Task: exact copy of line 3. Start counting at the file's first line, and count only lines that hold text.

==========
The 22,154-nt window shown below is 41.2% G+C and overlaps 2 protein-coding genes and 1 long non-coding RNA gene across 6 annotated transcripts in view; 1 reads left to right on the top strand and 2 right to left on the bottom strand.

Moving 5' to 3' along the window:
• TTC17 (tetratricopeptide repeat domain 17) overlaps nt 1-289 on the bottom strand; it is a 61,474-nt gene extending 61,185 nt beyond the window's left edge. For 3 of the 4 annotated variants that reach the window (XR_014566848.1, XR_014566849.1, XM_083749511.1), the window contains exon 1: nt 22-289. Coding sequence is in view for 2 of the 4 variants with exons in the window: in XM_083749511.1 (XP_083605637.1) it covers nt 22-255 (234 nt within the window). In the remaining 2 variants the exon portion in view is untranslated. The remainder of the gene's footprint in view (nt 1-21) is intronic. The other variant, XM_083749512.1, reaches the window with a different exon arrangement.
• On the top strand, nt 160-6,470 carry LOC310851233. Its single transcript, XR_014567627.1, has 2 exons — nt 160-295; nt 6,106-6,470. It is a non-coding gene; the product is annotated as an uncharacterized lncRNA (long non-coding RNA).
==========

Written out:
• TTC17 (tetratricopeptide repeat domain 17) overlaps nt 1-289 on the bottom strand; it is a 61,474-nt gene extending 61,185 nt beyond the window's left edge. For 3 of the 4 annotated variants that reach the window (XR_014566848.1, XR_014566849.1, XM_083749511.1), the window contains exon 1: nt 22-289. Coding sequence is in view for 2 of the 4 variants with exons in the window: in XM_083749511.1 (XP_083605637.1) it covers nt 22-255 (234 nt within the window). In the remaining 2 variants the exon portion in view is untranslated. The remainder of the gene's footprint in view (nt 1-21) is intronic. The other variant, XM_083749512.1, reaches the window with a different exon arrangement.